English and German are both part of the “WestGermanic Languages” branch.This might be all Greek to you, but what it meansis that these two languages are actually prettyclosely related – a bit like Queen Victoria andPrince Albert, if you like...
If English and German are closely related, we should be looking out for similarities...
For example:HandAny guesses what this could be....?
Schiff = shipDie Tür = doorNot so similar anymore...
So whats happened here?How come some words are nearly identical and others only vaguely similar?
The “High German consonant shift”or “Second Germanic consonant shift”is what happened.
Doesnt mean anything to you?Not surprising. This is pretty specialised linguisticstuff.
Nevertheless, if we have a quick look at what this “consonant shift” is about, it will help you keep an eye open for German words you might be able to understand through deduction.
So, to make a mole hill out of a mountain, this iswhat this “consonant shift” is about*:At some point between the 3rd and 5th century, theconsonants in some words of the Germanlanguage “shifted”, that is to say, changed intoother consonants.These shifts didnt happen in the Englishlanguage. This “consonant shift” is one of themajor stages where English and Germanbranched off from each other.*please keep in mind that this a very simplifiedexplanation!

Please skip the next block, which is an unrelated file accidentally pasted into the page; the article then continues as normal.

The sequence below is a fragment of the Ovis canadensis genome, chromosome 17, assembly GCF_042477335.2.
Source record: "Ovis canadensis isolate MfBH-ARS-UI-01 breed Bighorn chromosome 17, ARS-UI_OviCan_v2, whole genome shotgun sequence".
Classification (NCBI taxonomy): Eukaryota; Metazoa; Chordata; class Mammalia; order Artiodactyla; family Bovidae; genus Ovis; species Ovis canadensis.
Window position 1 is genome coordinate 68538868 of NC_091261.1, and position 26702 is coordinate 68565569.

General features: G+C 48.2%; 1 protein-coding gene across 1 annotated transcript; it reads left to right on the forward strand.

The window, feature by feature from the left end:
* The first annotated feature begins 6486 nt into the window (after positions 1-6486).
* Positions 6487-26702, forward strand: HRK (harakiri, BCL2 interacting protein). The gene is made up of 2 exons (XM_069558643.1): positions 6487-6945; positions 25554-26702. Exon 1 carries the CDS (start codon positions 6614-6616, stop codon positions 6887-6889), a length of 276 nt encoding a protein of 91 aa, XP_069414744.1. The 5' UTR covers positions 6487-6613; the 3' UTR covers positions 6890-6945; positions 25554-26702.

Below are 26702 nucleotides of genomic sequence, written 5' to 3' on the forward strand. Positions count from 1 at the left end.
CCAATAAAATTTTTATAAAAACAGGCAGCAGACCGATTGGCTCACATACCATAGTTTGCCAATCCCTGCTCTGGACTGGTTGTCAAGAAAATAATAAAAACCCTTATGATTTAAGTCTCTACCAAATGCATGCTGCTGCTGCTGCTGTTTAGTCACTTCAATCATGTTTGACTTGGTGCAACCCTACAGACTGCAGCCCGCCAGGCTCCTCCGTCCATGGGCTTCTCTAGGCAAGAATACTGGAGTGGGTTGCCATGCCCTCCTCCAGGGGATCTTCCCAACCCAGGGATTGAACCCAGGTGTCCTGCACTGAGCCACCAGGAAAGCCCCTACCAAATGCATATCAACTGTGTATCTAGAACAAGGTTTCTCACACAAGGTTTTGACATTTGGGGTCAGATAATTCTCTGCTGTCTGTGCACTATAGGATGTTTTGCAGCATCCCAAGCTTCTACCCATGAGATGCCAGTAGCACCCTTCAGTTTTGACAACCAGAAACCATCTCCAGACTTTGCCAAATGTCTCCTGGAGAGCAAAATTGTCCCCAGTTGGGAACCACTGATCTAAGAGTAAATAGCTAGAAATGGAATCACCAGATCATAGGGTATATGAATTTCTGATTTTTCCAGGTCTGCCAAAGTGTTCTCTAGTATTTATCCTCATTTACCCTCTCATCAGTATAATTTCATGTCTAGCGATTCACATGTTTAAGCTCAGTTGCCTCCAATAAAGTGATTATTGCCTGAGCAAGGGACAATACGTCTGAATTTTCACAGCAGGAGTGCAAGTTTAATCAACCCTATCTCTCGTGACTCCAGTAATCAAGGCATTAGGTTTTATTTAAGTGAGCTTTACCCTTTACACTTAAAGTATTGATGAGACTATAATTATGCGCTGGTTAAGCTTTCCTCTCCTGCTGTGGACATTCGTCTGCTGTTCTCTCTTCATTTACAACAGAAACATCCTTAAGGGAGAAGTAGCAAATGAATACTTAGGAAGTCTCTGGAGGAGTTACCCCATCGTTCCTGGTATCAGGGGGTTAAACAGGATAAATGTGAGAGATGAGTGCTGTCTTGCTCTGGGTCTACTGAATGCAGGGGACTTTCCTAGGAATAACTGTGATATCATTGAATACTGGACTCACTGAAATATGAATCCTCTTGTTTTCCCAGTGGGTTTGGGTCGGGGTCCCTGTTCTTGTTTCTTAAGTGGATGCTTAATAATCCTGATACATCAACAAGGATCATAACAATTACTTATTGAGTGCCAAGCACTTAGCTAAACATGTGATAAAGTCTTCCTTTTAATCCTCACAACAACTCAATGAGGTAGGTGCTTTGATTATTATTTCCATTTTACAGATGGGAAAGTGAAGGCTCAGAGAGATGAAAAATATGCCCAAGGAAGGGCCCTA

For example, p in German became an f:SchiffIn English however, this shift did not take place, so the p stayed a p:Thats why we still have:ship
In German, the t became an s:wasIn English, the t stayed a t:what
And a final example, in German, the d became a t:rotTürwhich meanreddoor
hand – Handschool - Schuleship - Schiff p> fdoor - Tür d>tred – rot d>twhat – was t>s
There are plenty of words which will look similar, and now that you know what signs to look out for, you might be able to guess what some of them mean on your own!